Celebrating International Women’s Day #BalanceforBetter today we mark the 110th anniversary of the first pioneering female to be admitted to an accountancy body in the UK.
Ethel Ayres Purdie became ACCA’s first female member in 1909 and the first woman to be admitted as an associate to the London Association of Accountants, a founding organisation of the ACCA.
She spent most of her working life pursuing women’s equality. Where she saw gender inequality she resisted, campaigned and fought for the reform of public policy.
Born in Islington, London, in 1874, Purdie worked as a 16-year-old as a clerk at the Post Office. Here she was involved in a campaign to return deferred pay to female civil servants who had been forced to leave the service due to the marriage bar, the rule that required women to give up their jobs once they got married. Soon after her own marriage in 1897 and giving birth to two sons, she defied conventions by taking accountancy exams and launching a career as an accountant.
The chartered accountancy bodies did not admit women at that time, and the Privy Council, the body that heard applications for royal charters of incorporation, turned down her request to become a chartered accountant as an individual. She eventually joined the London Association of Accountants, which had a more progressive admissions policy.
Purdie became the leading provider of income tax advice to women, eventually operating as the Women Taxpayers’ Agency. She pursued a vigorous campaign against the unfair treatment of married women in the tax system. She was a leading figure in the Women’s Tax Resistance League, which argued that if women did not have the vote, they should not have to pay tax.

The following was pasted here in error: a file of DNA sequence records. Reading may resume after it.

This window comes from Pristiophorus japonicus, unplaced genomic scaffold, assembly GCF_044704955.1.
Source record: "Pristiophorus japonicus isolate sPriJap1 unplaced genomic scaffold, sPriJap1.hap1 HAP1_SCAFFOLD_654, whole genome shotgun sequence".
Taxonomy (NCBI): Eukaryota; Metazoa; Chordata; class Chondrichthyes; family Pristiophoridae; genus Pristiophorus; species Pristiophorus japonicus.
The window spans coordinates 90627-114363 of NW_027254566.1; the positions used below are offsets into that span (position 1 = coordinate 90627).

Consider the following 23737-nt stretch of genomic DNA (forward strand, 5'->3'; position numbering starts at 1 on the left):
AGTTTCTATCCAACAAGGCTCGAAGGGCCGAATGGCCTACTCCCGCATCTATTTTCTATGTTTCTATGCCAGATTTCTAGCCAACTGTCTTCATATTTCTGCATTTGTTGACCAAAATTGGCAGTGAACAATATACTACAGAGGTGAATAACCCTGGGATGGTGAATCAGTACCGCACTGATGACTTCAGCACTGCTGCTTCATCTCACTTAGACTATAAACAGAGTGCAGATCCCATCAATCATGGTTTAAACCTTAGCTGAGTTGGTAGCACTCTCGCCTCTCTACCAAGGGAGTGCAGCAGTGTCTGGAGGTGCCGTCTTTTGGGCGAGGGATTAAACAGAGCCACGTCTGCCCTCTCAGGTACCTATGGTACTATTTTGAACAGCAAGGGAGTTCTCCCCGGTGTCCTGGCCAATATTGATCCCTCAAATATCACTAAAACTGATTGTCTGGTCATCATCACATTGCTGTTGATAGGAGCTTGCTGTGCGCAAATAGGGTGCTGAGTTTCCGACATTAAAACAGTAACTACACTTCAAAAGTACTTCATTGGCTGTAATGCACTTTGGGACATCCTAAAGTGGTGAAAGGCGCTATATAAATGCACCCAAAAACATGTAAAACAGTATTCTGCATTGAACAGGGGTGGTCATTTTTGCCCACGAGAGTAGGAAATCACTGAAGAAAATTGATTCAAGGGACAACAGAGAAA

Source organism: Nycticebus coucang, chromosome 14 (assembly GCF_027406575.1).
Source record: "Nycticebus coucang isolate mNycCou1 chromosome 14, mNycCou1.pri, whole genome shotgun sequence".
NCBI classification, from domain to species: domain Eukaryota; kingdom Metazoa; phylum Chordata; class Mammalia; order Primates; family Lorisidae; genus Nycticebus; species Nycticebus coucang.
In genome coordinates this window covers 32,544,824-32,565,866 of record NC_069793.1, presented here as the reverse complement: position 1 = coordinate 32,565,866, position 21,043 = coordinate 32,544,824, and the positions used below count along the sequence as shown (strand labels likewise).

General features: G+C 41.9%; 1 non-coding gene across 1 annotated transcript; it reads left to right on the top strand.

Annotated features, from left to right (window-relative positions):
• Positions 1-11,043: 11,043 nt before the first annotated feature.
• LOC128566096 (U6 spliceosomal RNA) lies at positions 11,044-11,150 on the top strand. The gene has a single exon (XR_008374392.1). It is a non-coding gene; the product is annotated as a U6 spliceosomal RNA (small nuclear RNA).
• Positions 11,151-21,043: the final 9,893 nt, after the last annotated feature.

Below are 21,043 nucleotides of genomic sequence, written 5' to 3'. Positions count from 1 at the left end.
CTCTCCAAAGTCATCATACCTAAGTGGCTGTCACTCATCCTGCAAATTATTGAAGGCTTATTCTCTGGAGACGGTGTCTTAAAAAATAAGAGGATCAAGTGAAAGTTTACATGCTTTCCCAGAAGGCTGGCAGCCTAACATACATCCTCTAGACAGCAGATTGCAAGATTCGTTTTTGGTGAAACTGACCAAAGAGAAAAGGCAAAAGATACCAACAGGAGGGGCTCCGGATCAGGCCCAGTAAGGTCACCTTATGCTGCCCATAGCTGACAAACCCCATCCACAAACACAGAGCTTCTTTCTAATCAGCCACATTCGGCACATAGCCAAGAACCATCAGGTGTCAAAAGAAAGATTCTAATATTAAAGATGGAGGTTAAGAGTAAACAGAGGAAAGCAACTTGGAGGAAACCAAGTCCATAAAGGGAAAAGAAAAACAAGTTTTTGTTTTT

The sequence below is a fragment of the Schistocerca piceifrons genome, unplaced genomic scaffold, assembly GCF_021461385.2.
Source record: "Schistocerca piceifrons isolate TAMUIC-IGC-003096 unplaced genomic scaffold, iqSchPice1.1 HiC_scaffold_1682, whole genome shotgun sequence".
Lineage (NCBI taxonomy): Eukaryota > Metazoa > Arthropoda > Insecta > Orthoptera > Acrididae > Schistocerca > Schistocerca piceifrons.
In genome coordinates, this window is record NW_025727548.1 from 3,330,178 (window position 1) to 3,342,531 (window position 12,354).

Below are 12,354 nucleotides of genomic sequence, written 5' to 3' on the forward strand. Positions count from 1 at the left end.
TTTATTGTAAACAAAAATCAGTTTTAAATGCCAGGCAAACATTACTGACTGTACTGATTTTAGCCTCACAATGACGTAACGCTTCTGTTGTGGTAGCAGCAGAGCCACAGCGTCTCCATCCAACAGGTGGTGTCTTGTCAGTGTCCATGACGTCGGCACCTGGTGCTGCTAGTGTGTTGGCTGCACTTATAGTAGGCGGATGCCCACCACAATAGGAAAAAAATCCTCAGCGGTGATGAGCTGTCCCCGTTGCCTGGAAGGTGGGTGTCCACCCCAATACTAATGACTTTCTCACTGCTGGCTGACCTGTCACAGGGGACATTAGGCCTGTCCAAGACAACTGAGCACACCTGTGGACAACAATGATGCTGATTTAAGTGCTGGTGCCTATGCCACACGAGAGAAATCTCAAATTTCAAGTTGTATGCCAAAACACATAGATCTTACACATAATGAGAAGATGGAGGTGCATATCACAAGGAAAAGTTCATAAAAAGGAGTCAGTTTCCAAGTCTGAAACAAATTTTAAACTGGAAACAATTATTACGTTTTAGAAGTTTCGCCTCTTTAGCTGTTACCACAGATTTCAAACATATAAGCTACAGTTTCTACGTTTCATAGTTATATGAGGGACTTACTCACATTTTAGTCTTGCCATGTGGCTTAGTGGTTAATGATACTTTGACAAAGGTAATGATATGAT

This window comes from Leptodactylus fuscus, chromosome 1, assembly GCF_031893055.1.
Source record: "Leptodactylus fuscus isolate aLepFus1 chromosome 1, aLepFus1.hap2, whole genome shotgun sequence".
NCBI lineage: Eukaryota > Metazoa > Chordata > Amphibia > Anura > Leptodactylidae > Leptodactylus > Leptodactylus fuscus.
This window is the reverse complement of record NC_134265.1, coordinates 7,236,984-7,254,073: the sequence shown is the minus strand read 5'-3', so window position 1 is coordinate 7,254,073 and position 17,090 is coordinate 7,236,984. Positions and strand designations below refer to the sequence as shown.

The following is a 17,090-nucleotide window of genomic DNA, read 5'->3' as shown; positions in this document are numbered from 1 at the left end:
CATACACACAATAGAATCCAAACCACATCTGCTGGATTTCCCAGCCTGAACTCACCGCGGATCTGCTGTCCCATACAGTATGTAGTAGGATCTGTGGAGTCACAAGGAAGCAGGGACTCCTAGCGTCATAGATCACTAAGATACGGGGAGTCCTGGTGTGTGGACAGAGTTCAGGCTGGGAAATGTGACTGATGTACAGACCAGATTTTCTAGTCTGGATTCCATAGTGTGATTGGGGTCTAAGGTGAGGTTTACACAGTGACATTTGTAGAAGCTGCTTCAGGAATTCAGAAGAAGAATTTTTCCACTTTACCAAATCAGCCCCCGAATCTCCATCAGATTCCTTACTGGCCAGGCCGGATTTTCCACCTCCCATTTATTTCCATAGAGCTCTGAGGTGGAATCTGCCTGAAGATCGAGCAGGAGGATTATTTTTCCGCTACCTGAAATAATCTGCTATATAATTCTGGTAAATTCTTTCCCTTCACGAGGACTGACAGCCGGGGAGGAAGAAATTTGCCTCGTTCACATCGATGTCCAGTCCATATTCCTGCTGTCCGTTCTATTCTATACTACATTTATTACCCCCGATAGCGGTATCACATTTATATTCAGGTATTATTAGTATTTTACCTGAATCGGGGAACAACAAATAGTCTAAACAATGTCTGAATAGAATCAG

Purdie argued that women winning the vote was a key step in redressing wider gender inequalities, and that economic, social and political emancipation was essential to the progress of women. She believed that the success of women in business and the professions depended on access to capital, which should be supplied through co-operative ventures such as the formation of women’s banks – financed, owned and managed by women.
Purdie died in 1923 but remains an inspirational figure to all who seek to forge gender balance and challenge bias.
"The Walker Group has worked with Dutton Moore for more than 30 years. They have acted on behalf of all the Group’s companies and the family and are trusted and highly experienced business accountants, auditors and business advisers."Lee Davies, A.C.A, Financial Director, Walker Group
"We have worked with Dutton Moore for many years and have always received a first-rate service. The team at Dutton Moore provide us with invaluable accountancy, strategic planning and business advice as we continue to be a growing business in this region."Simon Gibson, Director at Simon Gibson Transport Ltd, Goole, East Yorkshire
Grain merchants and farmers, Burstwick, East Yorkshire:Jeremy Saunt, Director at Johnson and Saunt
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"Dutton Moore are an excellent provider of financial services for significant Hull based businesses such as Smales. We have worked with the firm for many decades and are guaranteed sound financial and business advice, alongside the general accountancy services that they provide. What is key for my Company is the direct involvement of the partners with the Smales management."Robin Orr B.Com; C.A; C.T.A, Financial Director, F.Smales & Son (F.M.) Ltd, Hull
"Having worked with Dutton Moore for many years now, we have always found the service extremely professional, prompt and courteous. As a growing business over the years their advice has been exemplary and without their valuable assistance in accounting and strategic planning we would have found the many transitions of growth a lot more challenging."Richard Spencer, Commercial Director, Spencer Signs Ltd, Hull
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